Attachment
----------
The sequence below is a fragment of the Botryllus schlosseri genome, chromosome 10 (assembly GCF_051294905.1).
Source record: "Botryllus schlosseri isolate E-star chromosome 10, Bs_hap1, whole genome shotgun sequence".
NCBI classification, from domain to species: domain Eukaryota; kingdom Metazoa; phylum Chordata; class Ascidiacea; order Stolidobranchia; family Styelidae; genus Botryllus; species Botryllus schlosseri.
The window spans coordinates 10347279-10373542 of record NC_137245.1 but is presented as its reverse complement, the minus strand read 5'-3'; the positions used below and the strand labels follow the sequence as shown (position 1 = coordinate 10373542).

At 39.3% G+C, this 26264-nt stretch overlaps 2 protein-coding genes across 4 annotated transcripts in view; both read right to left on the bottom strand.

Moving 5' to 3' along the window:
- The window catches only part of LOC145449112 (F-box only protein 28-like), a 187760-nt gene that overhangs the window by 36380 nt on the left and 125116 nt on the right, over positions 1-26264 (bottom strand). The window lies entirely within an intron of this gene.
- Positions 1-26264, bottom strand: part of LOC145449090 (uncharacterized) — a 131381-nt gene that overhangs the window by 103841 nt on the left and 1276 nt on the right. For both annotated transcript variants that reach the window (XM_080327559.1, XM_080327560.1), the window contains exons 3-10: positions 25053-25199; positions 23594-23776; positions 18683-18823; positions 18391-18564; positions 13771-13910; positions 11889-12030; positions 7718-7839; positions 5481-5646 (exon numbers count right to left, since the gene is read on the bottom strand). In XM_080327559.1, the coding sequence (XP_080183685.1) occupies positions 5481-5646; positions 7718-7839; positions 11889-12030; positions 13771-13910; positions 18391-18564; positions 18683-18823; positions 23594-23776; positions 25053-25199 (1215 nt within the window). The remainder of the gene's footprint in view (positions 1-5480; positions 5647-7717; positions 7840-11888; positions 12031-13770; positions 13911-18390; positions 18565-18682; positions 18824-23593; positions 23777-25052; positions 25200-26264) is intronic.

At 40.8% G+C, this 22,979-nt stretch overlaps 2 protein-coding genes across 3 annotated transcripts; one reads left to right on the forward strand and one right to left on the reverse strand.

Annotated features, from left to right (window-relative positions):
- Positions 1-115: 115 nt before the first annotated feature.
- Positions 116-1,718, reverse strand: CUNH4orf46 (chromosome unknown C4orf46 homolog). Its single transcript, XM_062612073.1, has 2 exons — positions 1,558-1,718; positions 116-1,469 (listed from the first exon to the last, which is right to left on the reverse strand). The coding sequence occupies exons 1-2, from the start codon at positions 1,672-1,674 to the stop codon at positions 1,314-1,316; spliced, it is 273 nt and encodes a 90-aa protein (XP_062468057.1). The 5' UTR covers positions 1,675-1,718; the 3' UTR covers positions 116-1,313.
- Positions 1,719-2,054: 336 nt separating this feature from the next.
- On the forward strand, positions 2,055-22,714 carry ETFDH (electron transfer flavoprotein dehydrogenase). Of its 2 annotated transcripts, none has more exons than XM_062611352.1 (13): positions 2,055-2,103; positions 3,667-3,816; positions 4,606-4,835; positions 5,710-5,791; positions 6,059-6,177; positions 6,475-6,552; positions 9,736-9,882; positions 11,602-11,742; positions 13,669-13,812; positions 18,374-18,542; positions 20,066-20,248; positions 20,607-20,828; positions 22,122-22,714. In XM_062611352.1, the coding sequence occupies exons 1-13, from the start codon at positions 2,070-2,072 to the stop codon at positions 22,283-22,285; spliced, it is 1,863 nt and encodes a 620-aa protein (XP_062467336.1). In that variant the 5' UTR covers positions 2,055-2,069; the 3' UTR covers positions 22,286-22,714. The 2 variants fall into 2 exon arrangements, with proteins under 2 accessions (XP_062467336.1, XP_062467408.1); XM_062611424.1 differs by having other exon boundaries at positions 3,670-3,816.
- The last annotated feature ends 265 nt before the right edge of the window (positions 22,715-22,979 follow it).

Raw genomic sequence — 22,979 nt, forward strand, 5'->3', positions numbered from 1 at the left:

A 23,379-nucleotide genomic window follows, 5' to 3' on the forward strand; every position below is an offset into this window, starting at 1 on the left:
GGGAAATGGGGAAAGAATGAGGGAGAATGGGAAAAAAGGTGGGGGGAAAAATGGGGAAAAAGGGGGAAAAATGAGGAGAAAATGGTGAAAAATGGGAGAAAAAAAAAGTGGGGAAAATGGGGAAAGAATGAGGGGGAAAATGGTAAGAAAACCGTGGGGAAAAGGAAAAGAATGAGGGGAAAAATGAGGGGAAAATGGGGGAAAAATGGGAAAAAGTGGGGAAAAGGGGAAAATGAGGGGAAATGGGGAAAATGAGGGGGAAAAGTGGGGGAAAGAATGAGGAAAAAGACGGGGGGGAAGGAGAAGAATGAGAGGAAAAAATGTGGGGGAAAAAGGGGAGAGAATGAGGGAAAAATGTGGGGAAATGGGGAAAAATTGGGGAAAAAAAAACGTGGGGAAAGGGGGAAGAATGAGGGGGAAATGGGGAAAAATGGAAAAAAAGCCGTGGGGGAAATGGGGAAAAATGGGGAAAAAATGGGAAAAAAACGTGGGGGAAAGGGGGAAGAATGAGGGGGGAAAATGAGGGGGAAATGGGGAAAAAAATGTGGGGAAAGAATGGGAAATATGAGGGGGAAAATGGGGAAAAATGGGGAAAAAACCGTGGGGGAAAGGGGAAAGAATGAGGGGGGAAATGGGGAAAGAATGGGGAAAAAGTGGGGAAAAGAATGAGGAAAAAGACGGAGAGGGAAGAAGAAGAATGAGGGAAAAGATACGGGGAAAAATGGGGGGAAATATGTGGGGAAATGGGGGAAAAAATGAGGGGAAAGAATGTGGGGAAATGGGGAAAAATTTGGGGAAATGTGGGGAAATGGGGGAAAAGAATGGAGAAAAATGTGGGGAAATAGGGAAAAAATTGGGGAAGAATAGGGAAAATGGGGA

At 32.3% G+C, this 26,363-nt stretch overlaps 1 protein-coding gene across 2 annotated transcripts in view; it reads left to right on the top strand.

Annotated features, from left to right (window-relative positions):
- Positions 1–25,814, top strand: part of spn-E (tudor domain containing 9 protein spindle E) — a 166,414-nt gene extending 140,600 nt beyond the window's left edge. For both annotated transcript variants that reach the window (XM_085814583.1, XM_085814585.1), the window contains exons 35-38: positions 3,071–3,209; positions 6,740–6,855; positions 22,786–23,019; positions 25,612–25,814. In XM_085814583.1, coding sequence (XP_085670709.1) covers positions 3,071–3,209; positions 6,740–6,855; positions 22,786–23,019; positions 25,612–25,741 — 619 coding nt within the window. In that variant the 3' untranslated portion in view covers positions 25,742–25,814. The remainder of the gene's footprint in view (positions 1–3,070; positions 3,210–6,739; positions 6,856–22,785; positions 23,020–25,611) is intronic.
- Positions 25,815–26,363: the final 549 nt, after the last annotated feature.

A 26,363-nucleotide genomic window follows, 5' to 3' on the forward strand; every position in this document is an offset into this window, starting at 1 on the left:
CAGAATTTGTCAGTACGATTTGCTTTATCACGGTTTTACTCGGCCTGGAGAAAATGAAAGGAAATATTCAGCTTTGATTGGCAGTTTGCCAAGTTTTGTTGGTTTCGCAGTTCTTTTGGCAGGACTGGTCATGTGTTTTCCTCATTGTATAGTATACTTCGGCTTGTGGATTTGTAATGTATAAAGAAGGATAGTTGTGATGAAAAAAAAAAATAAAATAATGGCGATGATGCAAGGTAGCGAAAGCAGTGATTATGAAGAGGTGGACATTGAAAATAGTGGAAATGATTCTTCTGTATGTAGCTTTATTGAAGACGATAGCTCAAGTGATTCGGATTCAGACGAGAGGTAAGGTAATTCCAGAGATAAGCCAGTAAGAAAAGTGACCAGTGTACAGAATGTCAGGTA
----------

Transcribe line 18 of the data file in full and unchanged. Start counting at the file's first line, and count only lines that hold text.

GGGAAATGGGGAAAGAATGAGGGAGAATGGGAAAAAAGGTGGGGGGAAAAATGGGGAAAAAGGGGGAAAAATGAGGAGAAAATGGTGAAAAATGGGAGAAAAAAAAAGTGGGGAAAATGGGGAAAGAATGAGGGGGAAAATGGTAAGAAAACCGTGGGGAAAAGGAAAAGAATGAGGGGAAAAATGAGGGGAAAATGGGGGAAAAATGGGAAAAAGTGGGGAAAAGGGGAAAATGAGGGGAAATGGGGAAAATGAGGGGGAAAAGTGGGGGAAAGAATGAGGAAAAAGACGGGGGGGAAGGAGAAGAATGAGAGGAAAAAATGTGGGGGAAAAAGGGGAGAGAATGAGGGAAAAATGTGGGGAAATGGGGAAAAATTGGGGAAAAAAAAACGTGGGGAAAGGGGGAAGAATGAGGGGGAAATGGGGAAAAATGGAAAAAAAGCCGTGGGGGAAATGGGGAAAAATGGGGAAAAAATGGGAAAAAAACGTGGGGGAAAGGGGGAAGAATGAGGGGGGAAAATGAGGGGGAAATGGGGAAAAAAATGTGGGGAAAGAATGGGAAATATGAGGGGGAAAATGGGGAAAAATGGGGAAAAAACCGTGGGGGAAAGGGGAAAGAATGAGGGGGGAAATGGGGAAAGAATGGGGAAAAAGTGGGGAAAAGAATGAGGAAAAAGACGGAGAGGGAAGAAGAAGAATGAGGGAAAAGATACGGGGAAAAATGGGGGGAAATATGTGGGGAAATGGGGGAAAAAATGAGGGGAAAGAATGTGGGGAAATGGGGAAAAATTTGGGGAAATGTGGGGAAATGGGGGAAAAGAATGGAGAAAAATGTGGGGAAATAGGGAAAAAATTGGGGAAGAATAGGGAAAATGGGGA